Investigators from Cedars-Sinai have created an artificial intelligence-enabled tool that may make it easier to predict if a person will have a heart attack.
Based on the volume and type of plaque in arteries that carry blood to the heart, the tool accurately identified which individuals will have a heart attack in five years, according to a study published in The Lancet Digital Health.
Plaque buildup can restrict arteries, making it difficult for blood to reach the heart and raising the risk of a heart attack. A coronary Computed Tomography Angiography (CTA) is a diagnostic procedure that takes 3D images of the heart and arteries and can tell doctors how much a patient’s arteries have narrowed. There hasn’t been a straightforward, automated, or quick technique to quantify the plaque shown in CTA photos until now.
“Coronary plaque is often not measured because there is not a fully automated way to do it,” said Damini Dey, PhD of Cedars-Sinai and senior author of the study. “When it is measured, it takes an expert at least 25 to 30 minutes, but now we can use this program to quantify plaque from CTA images in five to six seconds.”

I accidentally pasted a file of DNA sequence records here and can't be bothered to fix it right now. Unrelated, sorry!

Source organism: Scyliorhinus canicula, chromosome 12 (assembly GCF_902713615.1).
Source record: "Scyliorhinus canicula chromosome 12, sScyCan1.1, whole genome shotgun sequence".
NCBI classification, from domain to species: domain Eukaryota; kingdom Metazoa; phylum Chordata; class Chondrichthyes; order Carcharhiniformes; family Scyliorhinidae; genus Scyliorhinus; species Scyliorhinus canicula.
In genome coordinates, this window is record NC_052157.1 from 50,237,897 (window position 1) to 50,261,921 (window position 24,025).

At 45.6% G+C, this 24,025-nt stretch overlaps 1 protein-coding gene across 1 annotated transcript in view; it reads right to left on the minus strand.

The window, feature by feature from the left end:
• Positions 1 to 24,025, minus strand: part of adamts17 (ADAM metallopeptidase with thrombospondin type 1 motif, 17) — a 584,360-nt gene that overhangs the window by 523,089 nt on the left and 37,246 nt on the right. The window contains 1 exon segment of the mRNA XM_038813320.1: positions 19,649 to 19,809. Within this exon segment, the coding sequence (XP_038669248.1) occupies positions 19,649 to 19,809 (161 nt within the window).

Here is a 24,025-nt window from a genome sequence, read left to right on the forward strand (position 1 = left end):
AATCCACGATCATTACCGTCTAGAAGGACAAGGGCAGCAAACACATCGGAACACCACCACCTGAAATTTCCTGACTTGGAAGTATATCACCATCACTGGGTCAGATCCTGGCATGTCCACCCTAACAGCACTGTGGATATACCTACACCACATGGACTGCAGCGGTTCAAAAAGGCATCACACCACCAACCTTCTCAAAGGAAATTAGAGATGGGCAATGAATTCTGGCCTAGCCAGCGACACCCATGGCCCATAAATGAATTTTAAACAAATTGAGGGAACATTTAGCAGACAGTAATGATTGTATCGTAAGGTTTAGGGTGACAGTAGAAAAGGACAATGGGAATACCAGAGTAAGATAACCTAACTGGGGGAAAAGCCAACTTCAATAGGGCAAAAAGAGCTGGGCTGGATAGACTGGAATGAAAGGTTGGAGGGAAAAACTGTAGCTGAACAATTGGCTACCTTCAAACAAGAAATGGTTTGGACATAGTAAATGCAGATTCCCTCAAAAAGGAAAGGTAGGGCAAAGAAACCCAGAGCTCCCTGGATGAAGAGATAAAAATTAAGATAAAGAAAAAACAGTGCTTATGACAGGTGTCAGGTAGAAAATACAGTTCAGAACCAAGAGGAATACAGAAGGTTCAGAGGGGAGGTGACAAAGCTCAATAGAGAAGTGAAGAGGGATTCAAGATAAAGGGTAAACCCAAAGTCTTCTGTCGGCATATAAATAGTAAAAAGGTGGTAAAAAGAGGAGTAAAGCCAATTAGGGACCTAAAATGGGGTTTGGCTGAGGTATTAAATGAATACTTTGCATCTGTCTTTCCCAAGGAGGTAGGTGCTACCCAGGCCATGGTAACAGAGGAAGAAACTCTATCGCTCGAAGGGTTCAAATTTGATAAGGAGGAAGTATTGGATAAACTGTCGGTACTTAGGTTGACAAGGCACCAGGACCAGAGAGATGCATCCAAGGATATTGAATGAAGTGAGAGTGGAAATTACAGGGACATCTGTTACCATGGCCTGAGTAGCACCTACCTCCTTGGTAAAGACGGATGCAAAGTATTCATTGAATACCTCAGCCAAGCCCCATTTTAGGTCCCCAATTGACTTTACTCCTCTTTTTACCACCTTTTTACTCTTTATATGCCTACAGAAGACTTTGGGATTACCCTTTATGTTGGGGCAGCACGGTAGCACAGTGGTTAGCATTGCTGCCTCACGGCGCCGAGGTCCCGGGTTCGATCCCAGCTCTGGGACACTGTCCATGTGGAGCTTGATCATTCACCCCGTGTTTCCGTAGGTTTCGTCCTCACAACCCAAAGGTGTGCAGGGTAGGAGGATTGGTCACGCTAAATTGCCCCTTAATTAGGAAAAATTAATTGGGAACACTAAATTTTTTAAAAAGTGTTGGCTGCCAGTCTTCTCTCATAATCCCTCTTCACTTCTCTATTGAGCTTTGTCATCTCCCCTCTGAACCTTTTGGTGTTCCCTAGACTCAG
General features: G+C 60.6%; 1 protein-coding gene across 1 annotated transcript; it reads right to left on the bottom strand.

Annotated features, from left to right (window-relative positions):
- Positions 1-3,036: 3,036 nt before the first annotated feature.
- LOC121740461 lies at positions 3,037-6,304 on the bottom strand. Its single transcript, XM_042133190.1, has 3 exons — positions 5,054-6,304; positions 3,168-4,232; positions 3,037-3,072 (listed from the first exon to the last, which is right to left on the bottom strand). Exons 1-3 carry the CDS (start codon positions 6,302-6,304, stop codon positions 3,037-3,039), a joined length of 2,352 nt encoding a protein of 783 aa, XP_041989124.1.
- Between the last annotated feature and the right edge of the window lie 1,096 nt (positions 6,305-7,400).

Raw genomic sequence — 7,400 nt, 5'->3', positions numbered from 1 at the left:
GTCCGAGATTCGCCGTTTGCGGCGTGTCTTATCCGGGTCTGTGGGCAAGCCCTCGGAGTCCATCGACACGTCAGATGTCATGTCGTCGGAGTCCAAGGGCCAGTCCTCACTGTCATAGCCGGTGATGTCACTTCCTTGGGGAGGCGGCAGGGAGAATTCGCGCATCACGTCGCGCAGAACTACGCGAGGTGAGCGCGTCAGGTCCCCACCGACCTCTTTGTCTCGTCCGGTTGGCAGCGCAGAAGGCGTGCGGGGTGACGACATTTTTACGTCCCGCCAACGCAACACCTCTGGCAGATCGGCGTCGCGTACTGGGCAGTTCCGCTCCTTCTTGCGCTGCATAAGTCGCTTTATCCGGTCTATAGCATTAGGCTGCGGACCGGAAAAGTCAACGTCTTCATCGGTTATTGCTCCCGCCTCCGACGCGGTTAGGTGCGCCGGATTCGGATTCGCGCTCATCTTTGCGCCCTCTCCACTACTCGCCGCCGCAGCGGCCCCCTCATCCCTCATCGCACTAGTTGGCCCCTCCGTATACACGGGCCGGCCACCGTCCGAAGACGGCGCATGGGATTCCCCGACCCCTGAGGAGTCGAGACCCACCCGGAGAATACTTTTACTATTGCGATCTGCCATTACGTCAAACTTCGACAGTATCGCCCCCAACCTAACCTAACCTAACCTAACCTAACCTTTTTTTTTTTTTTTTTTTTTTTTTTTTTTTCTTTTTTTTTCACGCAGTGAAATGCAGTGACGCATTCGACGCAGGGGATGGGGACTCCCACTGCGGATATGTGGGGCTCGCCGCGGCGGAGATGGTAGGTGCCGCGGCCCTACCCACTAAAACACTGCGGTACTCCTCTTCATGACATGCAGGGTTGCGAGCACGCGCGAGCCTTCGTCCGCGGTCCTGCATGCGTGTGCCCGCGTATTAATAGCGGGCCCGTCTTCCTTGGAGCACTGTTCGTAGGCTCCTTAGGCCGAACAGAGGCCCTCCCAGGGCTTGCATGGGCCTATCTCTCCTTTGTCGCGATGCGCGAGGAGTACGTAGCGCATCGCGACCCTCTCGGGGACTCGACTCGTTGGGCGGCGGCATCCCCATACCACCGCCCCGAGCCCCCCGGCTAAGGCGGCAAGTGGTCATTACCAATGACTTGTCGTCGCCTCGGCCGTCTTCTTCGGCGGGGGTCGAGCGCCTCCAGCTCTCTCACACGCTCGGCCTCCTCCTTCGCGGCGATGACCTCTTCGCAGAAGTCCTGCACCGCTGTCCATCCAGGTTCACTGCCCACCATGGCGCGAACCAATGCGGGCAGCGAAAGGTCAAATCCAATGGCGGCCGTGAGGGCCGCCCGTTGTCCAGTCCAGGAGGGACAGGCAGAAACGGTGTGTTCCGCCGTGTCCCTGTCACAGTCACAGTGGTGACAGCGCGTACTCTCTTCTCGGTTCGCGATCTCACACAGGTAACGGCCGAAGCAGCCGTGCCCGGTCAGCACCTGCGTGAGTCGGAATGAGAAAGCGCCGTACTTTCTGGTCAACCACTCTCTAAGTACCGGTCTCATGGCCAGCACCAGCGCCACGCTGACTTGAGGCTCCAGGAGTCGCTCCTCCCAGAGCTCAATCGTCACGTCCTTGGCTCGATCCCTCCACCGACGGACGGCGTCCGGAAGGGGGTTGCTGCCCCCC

Dey and colleagues looked at CTA photos from 1,196 persons who had a coronary CTA at 11 different locations in Australia, Germany, Japan, Scotland, and the US. The researchers taught the AI programme how to measure plaque by teaching it from 921 coronary CTA pictures that had already been evaluated by expert doctors.
The method works by first creating 3D images of the coronary arteries and then recognizing the blood and plaque deposits within them. The tool’s measurements matched the plaque amounts seen in Coronary CTA’s, according to the researchers. They also compared pictures from Intravascular Ultrasonography and catheter-based Coronary Angiography, two invasive techniques that are believed to be very accurate in detecting coronary artery plaque and constriction.
Ultimately, the studies found that parameters measured from CTA pictures by an AI algorithm accurately predicted heart attack risk within five years for 1,611 patients who took part in the SCOT-HEART experiment, a multicenter trial.
“More studies are needed, but it’s possible we may be able to predict if and how soon a person is likely to have a heart attack based on the amount and composition of the plaque imaged with this standard test,” said Dey.
Dey and his teammates are still investigating how well their AI algorithm measures plaque deposits in coronary CTA patients.